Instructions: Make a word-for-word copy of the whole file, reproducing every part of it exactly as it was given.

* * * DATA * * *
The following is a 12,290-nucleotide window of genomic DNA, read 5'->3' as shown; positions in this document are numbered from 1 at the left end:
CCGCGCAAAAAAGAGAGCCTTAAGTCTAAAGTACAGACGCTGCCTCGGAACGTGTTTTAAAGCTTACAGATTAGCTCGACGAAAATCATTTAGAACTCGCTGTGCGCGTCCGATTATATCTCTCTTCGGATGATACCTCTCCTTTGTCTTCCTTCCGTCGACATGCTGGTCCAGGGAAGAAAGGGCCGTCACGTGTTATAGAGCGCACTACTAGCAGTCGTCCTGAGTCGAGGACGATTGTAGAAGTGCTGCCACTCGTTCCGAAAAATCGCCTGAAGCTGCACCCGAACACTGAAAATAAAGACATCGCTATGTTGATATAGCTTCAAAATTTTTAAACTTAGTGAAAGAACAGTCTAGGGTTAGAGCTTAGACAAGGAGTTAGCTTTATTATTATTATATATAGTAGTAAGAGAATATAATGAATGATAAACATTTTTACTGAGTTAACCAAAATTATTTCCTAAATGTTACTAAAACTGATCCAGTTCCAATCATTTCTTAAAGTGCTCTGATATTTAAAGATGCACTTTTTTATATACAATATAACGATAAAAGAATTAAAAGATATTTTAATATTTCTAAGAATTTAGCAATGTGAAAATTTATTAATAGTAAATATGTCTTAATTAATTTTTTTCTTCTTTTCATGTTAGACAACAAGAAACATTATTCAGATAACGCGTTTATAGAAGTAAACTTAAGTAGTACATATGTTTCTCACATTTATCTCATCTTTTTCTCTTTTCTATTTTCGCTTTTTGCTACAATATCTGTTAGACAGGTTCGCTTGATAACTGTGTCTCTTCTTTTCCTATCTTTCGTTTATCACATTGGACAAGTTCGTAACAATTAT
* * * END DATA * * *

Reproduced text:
The following is a 12,290-nucleotide window of genomic DNA, read 5'->3' as shown; positions in this document are numbered from 1 at the left end:
CCGCGCAAAAAAGAGAGCCTTAAGTCTAAAGTACAGACGCTGCCTCGGAACGTGTTTTAAAGCTTACAGATTAGCTCGACGAAAATCATTTAGAACTCGCTGTGCGCGTCCGATTATATCTCTCTTCGGATGATACCTCTCCTTTGTCTTCCTTCCGTCGACATGCTGGTCCAGGGAAGAAAGGGCCGTCACGTGTTATAGAGCGCACTACTAGCAGTCGTCCTGAGTCGAGGACGATTGTAGAAGTGCTGCCACTCGTTCCGAAAAATCGCCTGAAGCTGCACCCGAACACTGAAAATAAAGACATCGCTATGTTGATATAGCTTCAAAATTTTTAAACTTAGTGAAAGAACAGTCTAGGGTTAGAGCTTAGACAAGGAGTTAGCTTTATTATTATTATATATAGTAGTAAGAGAATATAATGAATGATAAACATTTTTACTGAGTTAACCAAAATTATTTCCTAAATGTTACTAAAACTGATCCAGTTCCAATCATTTCTTAAAGTGCTCTGATATTTAAAGATGCACTTTTTTATATACAATATAACGATAAAAGAATTAAAAGATATTTTAATATTTCTAAGAATTTAGCAATGTGAAAATTTATTAATAGTAAATATGTCTTAATTAATTTTTTTCTTCTTTTCATGTTAGACAACAAGAAACATTATTCAGATAACGCGTTTATAGAAGTAAACTTAAGTAGTACATATGTTTCTCACATTTATCTCATCTTTTTCTCTTTTCTATTTTCGCTTTTTGCTACAATATCTGTTAGACAGGTTCGCTTGATAACTGTGTCTCTTCTTTTCCTATCTTTCGTTTATCACATTGGACAAGTTCGTAACAATTAT